To ensure you are getting a well-rounded impression of the region, head to War Photo Ltd., a gallery dedicated to war photojournalism. Its stated intention is to ‘expose the myth of war…to let people see war as it is, raw, venal, frightening, by focusing on how war inflicts injustices on innocents and combatants alike’. Along with a permanent exhibition devoted to the wars in Yugoslavia, the displays are rotated to show work from a variety of conflicts.

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For dinner, Lokanda-Peskarija (Mea Culpa Dubrovnik), is a budget-priced, delicious seafood restaurant located right in the main port. Another favorite spot (thanks to the freshness and the price tag) for locals, head over there early to ensure you can find a seat! Although, they do have a fantastic outdoor terrace that certainly isn’t the worst place in the world to spend some time!

While you may be exhausted from all of today’s walking, you will be annoyed with yourself if you miss out on Dubrovnik’s incredible nightlife. Old Town, with its hip pavement cafes and atmospheric bars, is where you should head tonight. Whether you fancy beers, Croatian wines, or fancy cocktails, you are sure to find something to suit down the narrow alleyways. Allow yourself to wander!

That being said, Wine Bar Dingac Skaramuca is right off of the Old Town square and is stocked with local wines that are perfectly paired with cheese and snacks. D’vino Wine Bar is another option for sampling the best domestic wines.

Day 2

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Croatians usually start their days with a light breakfast of coffee and a pastry. Dubrovnik’s medieval promenade, Stradun, is lined with bakeries and is the ideal area to get yourself a treat and people watch! Take the time to pay attention to what the city feels like early in the morning, enjoy the hustle and bustle of locals prepping for their day ahead.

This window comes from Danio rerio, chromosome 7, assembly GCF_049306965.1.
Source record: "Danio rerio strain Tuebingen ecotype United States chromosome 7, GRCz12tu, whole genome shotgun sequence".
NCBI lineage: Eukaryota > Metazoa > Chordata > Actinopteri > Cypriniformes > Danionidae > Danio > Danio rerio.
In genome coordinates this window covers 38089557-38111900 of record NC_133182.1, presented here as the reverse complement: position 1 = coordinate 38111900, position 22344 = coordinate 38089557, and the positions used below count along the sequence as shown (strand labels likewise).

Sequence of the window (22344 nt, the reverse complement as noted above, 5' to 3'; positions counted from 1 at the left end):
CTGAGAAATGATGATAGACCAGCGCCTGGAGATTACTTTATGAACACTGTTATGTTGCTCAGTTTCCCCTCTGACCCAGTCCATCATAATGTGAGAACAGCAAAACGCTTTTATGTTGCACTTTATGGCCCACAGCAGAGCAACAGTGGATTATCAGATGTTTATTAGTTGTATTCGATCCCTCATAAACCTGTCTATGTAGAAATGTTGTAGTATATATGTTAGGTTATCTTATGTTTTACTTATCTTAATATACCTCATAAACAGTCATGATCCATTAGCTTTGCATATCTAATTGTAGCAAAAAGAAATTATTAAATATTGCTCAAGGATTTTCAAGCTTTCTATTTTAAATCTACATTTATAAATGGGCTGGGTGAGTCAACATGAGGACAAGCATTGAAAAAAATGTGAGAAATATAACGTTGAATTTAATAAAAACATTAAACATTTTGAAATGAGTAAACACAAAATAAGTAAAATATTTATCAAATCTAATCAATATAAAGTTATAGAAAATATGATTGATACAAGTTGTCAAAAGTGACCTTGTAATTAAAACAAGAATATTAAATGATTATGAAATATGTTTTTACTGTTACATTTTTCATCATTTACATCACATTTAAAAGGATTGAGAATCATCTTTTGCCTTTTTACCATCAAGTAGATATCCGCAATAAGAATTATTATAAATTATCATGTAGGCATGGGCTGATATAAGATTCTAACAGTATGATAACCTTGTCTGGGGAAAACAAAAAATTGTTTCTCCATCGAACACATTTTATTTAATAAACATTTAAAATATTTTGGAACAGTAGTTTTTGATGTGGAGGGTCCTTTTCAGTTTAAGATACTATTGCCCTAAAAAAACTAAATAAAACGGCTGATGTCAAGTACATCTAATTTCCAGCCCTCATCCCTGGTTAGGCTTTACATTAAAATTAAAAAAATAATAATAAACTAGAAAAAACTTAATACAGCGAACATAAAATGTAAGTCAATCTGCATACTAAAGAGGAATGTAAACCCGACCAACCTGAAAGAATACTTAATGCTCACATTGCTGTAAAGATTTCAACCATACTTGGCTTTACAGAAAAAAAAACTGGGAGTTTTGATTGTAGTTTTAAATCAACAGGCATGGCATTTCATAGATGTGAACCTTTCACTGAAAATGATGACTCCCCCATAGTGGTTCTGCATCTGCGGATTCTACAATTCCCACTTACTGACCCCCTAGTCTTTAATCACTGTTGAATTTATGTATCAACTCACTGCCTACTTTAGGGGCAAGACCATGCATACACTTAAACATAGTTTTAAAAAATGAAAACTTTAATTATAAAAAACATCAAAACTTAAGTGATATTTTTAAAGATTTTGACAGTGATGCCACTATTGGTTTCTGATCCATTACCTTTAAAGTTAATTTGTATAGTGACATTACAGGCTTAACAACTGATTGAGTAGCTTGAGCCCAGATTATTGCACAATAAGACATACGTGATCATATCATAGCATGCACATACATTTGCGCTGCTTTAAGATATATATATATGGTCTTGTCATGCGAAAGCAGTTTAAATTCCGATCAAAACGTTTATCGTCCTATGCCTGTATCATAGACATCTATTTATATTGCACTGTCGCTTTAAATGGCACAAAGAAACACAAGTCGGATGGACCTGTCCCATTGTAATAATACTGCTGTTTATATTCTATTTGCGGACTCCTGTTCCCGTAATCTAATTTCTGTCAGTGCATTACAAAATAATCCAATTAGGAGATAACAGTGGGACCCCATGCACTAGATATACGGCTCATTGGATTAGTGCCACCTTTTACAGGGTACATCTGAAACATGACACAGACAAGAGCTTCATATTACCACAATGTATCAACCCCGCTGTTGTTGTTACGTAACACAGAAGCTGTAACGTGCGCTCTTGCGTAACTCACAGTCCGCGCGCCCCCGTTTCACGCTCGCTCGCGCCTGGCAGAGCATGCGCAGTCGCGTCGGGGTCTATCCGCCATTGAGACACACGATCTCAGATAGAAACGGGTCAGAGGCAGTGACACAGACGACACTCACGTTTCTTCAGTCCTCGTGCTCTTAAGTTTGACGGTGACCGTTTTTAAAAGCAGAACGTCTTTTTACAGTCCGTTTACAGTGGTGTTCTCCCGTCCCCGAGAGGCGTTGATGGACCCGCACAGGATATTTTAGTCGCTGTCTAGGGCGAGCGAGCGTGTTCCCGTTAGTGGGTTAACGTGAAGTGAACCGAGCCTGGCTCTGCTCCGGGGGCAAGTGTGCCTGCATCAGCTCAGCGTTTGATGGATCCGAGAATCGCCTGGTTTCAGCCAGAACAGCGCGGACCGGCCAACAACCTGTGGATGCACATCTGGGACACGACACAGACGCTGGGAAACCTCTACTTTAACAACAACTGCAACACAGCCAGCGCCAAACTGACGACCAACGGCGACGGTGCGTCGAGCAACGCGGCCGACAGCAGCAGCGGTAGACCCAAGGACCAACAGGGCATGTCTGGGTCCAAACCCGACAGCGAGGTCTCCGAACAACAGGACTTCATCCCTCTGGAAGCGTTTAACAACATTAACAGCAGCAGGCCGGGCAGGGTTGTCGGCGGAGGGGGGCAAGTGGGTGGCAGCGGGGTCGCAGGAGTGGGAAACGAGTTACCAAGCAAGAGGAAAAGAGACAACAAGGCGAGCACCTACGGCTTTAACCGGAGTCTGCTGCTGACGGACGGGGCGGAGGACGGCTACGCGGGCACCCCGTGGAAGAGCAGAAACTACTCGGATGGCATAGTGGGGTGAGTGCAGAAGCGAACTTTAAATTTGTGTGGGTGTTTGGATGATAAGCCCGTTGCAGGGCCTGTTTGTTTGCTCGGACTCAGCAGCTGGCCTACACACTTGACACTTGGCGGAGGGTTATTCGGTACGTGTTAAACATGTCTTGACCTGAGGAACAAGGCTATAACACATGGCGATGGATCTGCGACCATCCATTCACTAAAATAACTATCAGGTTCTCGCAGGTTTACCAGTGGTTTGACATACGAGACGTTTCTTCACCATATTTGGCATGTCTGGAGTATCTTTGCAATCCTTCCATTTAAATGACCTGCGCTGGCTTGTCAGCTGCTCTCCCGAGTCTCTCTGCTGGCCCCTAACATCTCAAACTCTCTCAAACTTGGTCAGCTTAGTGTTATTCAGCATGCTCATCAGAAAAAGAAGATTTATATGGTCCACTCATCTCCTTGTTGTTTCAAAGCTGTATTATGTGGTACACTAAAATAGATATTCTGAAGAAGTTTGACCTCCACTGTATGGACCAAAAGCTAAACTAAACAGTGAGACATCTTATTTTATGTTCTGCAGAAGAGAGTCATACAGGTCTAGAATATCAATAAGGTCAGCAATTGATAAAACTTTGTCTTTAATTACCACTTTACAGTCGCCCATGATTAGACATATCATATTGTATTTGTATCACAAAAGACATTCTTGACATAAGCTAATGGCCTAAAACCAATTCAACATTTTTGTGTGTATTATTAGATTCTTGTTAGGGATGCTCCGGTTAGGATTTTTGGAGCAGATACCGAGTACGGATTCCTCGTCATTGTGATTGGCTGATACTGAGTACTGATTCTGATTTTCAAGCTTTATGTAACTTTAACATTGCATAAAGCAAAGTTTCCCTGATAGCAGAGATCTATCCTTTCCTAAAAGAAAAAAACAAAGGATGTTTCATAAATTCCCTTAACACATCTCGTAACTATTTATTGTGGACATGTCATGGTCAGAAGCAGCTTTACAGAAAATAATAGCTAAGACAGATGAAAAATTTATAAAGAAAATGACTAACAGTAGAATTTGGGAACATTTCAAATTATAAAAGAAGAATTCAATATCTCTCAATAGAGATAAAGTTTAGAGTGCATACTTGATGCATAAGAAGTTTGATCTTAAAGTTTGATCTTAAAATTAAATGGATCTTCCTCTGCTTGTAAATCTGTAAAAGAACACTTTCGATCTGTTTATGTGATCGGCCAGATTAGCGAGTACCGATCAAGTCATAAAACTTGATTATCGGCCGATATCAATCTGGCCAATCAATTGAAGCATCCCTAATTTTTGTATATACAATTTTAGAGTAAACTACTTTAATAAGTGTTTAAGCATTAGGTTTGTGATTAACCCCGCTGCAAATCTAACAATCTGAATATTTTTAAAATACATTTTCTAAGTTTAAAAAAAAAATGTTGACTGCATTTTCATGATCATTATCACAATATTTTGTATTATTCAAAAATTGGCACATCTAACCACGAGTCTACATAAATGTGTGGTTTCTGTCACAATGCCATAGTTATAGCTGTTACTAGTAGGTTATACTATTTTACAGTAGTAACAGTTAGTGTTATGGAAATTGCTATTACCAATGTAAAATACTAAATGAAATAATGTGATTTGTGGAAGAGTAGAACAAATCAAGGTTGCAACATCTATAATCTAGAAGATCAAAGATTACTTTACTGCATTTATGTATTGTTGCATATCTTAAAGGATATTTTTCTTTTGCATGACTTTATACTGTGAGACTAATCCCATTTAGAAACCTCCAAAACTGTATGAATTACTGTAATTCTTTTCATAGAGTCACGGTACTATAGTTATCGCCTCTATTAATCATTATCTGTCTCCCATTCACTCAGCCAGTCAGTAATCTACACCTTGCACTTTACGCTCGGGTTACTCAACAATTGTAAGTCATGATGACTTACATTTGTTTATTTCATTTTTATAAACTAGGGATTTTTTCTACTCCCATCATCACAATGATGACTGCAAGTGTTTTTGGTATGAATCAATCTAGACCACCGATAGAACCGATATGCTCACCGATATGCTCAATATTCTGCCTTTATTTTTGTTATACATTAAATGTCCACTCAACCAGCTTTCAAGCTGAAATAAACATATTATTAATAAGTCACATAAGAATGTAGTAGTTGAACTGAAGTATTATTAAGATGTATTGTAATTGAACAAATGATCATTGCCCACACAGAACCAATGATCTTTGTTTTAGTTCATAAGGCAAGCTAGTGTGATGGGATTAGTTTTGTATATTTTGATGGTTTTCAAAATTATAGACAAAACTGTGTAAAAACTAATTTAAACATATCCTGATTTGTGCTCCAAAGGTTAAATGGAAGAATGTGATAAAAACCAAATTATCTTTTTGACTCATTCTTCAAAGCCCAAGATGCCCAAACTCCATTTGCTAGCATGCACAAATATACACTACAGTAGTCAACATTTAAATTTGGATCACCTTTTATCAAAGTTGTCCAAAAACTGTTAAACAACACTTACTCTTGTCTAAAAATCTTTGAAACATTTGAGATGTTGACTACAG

This afternoon you are going to have a picnic at the beach; so, a stop at Gundulićeva Poljana, the open-air market in Old Town, is necessary to stock up on what you and your travel companions are craving. Here you’ll find seasonal fruit and veg, nuts, olive oil and homemade preserves.

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From here, start the 20 minutes’ walk to the very beautiful and very chilled Sveti Jakov beach. Despite its proximity to the city, it remains far more secluded than some of the other city beaches, almost guaranteeing that you will have a relaxing time.

After a few hours of reading, tanning (sunscreen!), and swimming, walk over to Buza, a “hole in the wall” (literally) café that overlooks the sea, for a well-deserved cocktail. If you are lucky, the sun will continue glowing until late evening, shining down onto the Old Town.

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If you are visiting Dubrovnik during the warmer months of May until October, consider having your last meal at Villa Ruža. You will hop on a boat to escape the hustle and bustle of Dubrovnik and head to another island called Koločep. Here Villa Ruža offers delicious Mediterranean cuisine and is an experience you will never forget.

Alternatively, consider splurging on some of the best seafood you will ever have at Nautika, Proto, or Orsan. For vegetarians, Nishta is a fabulous option.

And those are our recommendations for how to spend 48 hours in Dubrovnik! Have you been to the city before? What were your “must-dos”? If you haven’t been, what is stopping you?!

Let us know in the comments below!